Waste not, want not. That was Pangaia’s objective when it dyed some of its signature sweatshirts and joggers using colorants derived from its own textile trash.
To pull off the feat, the London-based materials science firm hooked up with Italy’s Officina+39, whose Recycrom technology pulverizes used clothing into pigments, skimping on water, chemicals and pollution, though the precise details are hush-hush.
“The Recycrom technology aligns directly with Pangaia’s research objectives, contributing to our committed research pillars to reduce waste and promote water health,” Pangaia chief innovation officer Amanda Parkes told Sourcing Journal. “ The technology is a well-suited match to utilize our pre-consumer waste which already had an infrastructure in place for collection and sorting at our factories.”
Pangaia’s also been hacking up its offcuts and blending them with organic cotton to create new yarns. In March, the wildflower “down” maker rolled out a Reclaim collection of melangé-hued loungewear, edging it closer to its goal of closed-loop manufacturing.
“Technologies that help the industry to utilize waste at every phase of the manufacturing process are key to promote responsible production, a significant objective to reduce overall impact,” Parkes said.
The Recycrom process, she continued, uses waste that is unsuitable for turning back into fabric. “This provides an additional method to keep resources inside the supply chain and promote circularity within processes across the industry,” Parkes added.
As with all of its capsule launches, Pangaia hopes to incorporate Recycrom into its larger collection. Other small-scale innovations it has big ambitions for include the spider-silk-like Brewed Protein, microfiber-free fibers and 100 percent regenerated cotton.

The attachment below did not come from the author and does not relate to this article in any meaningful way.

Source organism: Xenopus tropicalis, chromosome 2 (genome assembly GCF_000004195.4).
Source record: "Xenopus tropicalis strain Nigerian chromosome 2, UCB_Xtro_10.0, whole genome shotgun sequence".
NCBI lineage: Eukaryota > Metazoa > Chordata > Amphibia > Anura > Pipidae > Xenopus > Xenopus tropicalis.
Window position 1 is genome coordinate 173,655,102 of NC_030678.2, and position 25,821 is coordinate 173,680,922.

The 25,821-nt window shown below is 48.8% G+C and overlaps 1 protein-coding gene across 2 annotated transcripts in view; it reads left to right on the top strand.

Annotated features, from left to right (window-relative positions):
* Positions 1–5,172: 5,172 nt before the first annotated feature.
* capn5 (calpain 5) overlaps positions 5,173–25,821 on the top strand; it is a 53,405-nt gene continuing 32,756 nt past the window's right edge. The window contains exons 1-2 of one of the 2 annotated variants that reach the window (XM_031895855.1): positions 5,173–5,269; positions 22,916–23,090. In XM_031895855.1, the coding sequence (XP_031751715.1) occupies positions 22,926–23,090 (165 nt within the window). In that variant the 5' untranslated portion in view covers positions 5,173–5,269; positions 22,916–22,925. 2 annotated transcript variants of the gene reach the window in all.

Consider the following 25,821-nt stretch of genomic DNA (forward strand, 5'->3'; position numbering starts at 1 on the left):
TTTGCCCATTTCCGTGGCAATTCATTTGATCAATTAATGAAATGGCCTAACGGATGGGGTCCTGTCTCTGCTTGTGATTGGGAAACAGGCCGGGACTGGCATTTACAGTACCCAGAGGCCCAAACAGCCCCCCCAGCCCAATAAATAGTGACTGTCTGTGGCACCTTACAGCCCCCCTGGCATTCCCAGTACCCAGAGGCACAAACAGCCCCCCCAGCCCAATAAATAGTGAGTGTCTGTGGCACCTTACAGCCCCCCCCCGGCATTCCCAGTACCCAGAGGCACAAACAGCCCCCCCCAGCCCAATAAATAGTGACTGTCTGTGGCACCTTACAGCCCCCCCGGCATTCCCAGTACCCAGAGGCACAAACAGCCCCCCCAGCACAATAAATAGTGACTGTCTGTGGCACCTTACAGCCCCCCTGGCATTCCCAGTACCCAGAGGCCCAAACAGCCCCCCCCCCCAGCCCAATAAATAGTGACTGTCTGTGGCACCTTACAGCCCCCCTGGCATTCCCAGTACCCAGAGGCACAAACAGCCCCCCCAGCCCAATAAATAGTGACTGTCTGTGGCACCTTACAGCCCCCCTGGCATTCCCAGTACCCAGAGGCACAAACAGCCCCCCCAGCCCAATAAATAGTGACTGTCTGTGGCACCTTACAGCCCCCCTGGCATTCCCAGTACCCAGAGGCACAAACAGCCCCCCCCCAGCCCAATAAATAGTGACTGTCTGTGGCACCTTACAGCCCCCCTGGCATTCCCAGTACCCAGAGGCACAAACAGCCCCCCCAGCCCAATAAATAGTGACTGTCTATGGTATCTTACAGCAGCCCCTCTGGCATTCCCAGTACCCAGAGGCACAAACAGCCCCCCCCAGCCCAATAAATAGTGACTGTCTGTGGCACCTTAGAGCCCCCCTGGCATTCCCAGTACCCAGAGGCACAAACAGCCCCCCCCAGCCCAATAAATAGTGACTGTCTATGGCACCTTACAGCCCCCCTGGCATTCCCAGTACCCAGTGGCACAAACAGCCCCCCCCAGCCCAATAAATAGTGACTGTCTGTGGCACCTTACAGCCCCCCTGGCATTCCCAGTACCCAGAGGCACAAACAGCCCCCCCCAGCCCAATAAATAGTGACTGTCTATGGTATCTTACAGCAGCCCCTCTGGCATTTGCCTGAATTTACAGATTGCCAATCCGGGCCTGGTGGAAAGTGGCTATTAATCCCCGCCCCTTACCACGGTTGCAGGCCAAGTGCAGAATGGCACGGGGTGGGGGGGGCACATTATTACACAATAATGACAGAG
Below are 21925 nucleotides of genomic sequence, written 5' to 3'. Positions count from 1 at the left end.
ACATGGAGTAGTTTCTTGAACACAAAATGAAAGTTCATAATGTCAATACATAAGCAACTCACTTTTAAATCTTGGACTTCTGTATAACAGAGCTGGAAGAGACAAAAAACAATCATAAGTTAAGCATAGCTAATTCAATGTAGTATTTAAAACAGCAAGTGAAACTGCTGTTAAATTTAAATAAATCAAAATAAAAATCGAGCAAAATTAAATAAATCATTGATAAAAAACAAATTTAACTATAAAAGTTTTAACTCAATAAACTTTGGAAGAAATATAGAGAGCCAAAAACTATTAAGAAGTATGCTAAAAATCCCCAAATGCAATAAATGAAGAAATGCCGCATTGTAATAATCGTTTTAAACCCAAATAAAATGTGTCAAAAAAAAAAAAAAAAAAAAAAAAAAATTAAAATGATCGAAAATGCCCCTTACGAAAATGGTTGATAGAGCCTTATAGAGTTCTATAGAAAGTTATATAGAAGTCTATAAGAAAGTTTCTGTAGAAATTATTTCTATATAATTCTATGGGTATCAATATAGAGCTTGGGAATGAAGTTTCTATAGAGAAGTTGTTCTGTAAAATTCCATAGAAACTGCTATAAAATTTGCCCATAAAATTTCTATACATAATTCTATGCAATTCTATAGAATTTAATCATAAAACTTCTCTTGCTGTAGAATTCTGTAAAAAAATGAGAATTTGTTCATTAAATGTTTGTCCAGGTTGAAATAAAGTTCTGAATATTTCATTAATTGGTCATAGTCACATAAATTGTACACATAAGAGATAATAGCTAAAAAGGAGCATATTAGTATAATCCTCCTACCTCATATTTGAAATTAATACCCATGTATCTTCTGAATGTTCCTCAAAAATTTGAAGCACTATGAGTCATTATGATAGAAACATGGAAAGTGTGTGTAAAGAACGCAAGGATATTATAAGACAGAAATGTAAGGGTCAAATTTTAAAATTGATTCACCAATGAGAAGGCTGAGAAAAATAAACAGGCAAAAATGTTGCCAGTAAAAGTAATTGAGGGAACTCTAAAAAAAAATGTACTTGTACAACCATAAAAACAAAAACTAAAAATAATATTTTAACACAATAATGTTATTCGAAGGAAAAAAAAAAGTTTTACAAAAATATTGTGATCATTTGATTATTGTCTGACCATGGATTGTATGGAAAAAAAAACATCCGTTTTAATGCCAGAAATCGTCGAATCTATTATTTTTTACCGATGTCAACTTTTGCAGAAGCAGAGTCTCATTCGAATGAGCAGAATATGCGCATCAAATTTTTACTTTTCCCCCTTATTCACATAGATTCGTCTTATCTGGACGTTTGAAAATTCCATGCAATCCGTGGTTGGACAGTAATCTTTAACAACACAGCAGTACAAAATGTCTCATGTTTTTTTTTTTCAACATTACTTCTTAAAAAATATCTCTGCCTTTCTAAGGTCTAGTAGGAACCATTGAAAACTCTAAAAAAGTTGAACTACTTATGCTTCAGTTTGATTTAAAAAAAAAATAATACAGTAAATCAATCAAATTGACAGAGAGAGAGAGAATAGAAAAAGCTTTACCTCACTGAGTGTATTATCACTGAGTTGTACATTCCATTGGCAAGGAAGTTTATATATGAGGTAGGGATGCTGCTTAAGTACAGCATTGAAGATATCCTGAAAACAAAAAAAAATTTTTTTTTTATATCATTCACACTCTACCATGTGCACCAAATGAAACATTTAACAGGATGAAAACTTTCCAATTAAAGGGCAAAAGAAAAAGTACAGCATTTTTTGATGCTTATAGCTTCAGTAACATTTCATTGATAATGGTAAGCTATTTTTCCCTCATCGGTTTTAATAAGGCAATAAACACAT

“Bringing new technologies into the market through our lab collections allows us to work through the nuances of collaborating and manufacturing with a new innovation,” Parkes said. “We then use this process knowledge to more efficiently and smoothly bring the innovation to our main line at scale.”
The biggest challenge for Recycrom right now is building a collection and processing infrastructure that will allow it to flourish.
Parkes said that Recycrom will join a suite of dyeing solutions Pangaia employs—and plans to employ. (Also in the hopper is an expansion of its experiments with bacteria-grown colorants and air pollution-derived ink.)
“We believe that using a multiplicity of solutions to address our varying dye needs is the most effective way to create resiliency in our supply chain and in particular, promote utilization of waste in the manufacturing process,” she said.
The Re-color capsule, which is available exclusively on pangaia.com, includes $175 hoodies, $140 track pants, $95 shorts and $75 T-shirts in “repurposed” Pangaia core colors such as aloe green, sky blue, coral pink and banana.